Hopefully, Senator (and presidential hopeful) Bernie Sanders (I-Vt.) will try to take it easy as he continues to recover from his October 2nd heart procedure. The lawmaker had two stents inserted after doctors found an artery blockage. It’s hard to say for sure which medications Sanders is currently taking post-surgery, but typically, individuals with stents are told to take anti-clotting medications such as clopidogrel (Plavix) or ticagrelor (Brilinta) along with anti-cholesterol medications such as Rosuvastatin (Crestor). While Sanders (and millions of other Americans) benefit from these life-saving medications, he continues to vilify the pharmaceutical industry and push for misguided policies that would make these drugs less accessible to wide swaths of the population. With less price-fixing and regulation, patients suffering from heart disease and other ailments can get back on their feet faster and maybe even get a bump in the polls.
As any longtime Sanders aficionado can attest, the senator isn’t exactly fond of the pharmaceutical industry. During the October 15 Democratic debate, Sen. Sanders declared, “The issue is whether the Democratic Party has the guts to stand up to the health care industry, which made $100 billion in profit, whether we have the guts to stand up to the corrupt, price-fixing pharmaceutical industry, which is charging us the highest prices in the world for prescription drugs.” The self-described democratic socialist has a point that prices are high, but this has nothing to do with the corrupt cabal imagined by the senator.
According to a 2019 study by the Tufts Center for the Study of Drug Development, it costs an astounding $2.6 billion just to bring a drug to market. The real culprit is an overly-restrictive Food and Drug Administration (FDA) regulatory process, which Sen. Sanders could read all about in the Taxpayers Protection Alliance’s (TPA) 2019 report on the issue. In short, the agency demands overly strict standards for the drugs it is evaluating. And, even medications that are far more likely than not to be effective are often rejected by the FDA. In October, the FDA rejected AstraZeneca's triple combination inhaler PT010 for chronic obstructive pulmonary disease (COPD), despite ample evidence that the medication reduced flareups for COPD sufferers. But the agency, not patients, gets the final say, and it’s back to the drawing board for the producer.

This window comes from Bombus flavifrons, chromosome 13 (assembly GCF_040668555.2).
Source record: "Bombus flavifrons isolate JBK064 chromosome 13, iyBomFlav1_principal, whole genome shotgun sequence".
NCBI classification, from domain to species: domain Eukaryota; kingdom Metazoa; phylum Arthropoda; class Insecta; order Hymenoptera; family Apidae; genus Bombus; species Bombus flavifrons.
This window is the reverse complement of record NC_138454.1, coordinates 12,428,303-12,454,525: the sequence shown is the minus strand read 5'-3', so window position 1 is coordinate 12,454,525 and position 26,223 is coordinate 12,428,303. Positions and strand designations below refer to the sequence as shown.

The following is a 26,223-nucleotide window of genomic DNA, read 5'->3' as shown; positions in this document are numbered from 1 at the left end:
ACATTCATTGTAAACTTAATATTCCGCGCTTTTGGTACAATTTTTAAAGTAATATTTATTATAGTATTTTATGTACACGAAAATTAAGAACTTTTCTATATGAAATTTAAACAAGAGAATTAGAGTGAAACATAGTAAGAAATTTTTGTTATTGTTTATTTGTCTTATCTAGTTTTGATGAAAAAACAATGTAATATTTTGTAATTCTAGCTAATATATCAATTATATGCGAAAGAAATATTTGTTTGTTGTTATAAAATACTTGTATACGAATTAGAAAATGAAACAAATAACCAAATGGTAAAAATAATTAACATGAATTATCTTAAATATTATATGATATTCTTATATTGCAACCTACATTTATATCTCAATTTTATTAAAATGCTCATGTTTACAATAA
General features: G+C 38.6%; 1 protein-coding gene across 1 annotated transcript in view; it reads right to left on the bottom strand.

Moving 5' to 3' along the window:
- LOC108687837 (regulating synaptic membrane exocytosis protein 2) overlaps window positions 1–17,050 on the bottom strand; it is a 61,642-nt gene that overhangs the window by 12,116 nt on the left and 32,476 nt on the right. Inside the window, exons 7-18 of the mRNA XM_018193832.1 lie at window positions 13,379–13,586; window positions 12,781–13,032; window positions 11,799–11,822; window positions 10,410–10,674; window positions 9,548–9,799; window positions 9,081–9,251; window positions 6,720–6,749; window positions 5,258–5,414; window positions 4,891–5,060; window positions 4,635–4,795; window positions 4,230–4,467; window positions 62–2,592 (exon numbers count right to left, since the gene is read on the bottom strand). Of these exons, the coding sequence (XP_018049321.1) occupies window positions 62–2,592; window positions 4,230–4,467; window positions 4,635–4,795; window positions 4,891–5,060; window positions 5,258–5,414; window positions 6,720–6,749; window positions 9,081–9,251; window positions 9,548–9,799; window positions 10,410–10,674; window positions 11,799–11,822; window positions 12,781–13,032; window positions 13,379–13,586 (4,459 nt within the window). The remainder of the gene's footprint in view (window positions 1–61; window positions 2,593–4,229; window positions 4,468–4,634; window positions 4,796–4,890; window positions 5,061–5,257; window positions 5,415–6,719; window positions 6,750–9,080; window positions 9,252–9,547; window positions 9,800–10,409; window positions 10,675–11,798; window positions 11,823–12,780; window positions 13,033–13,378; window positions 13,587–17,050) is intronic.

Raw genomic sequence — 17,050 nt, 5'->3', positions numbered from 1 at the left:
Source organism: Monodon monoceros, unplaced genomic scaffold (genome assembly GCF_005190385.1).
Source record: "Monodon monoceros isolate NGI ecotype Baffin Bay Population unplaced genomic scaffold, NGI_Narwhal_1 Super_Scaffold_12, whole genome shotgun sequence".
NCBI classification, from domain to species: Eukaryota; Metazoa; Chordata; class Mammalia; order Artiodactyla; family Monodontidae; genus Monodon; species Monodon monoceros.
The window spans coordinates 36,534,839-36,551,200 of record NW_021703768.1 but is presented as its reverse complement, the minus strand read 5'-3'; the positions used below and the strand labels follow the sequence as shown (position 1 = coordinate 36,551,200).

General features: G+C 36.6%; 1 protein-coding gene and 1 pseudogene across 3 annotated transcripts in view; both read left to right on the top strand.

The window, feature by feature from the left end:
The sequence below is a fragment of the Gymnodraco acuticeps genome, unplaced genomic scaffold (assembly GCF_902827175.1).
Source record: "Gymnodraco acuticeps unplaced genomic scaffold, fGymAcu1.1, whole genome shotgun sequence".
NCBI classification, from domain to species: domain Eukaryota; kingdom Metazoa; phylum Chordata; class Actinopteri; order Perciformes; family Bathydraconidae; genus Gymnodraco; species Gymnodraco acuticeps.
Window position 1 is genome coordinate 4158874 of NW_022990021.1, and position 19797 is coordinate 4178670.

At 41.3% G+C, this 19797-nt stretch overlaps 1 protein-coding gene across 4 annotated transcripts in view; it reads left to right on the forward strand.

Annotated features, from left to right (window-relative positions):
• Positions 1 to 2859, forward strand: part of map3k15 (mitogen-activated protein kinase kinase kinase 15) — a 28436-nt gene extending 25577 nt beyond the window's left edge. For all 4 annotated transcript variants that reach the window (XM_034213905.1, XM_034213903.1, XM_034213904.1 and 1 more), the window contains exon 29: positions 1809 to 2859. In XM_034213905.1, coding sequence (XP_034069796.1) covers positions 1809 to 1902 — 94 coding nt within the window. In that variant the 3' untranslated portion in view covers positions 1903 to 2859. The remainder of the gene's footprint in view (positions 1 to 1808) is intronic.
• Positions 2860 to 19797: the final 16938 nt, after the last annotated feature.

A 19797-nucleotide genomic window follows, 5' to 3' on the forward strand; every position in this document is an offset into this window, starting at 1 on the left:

When this process plays out time and time again, it’s inevitable that costs will remain high and promising medications – including ones that could help Sanders’ condition – are left on the sidelines. But the senator believes that price-fixing, not FDA reform, is the only way to restore sanity to medication markets. This is hardly a new approach. Many Western European nations started experimenting with federal price-fixing around 50 years ago, and the results speak for themselves. In the 1970s, countries such as France, Germany, and the U.K. accounted for nearly half of all new drugs created around the world. Now, these countries produce just a fifth of the world’s biomedical innovation.
Simply put, companies don’t want to put billions of dollars into research and development in exchange for zero pricing flexibility. Drug prices are indeed higher in the U.S., but only as medications enter the market. Once medications have their patents expire and become generics, Americans actually pay lower prices than citizens of other developed countries. But this is only possible because our country has such a wide pipeline of new drugs to begin with, and a cornucopia of companies eager to compete with each other on price and quality. Take that system of market competition away, and patients – including Sen. Sanders – will be left with less quality and choice.
There’s a preciously low probability that Sen. Sanders will do a 180 and pontificate on the wonders of the free market. But, the presidential hopeful can and should, at the very least, acknowledge how market-based medicine saved his life and millions of other lives. Politicians could stand to inject a bit of nuance into an increasingly airtight pillbox of misinformation and charged rhetoric.
Ross Marchand is the director of policy for the Taxpayers Protection Alliance.
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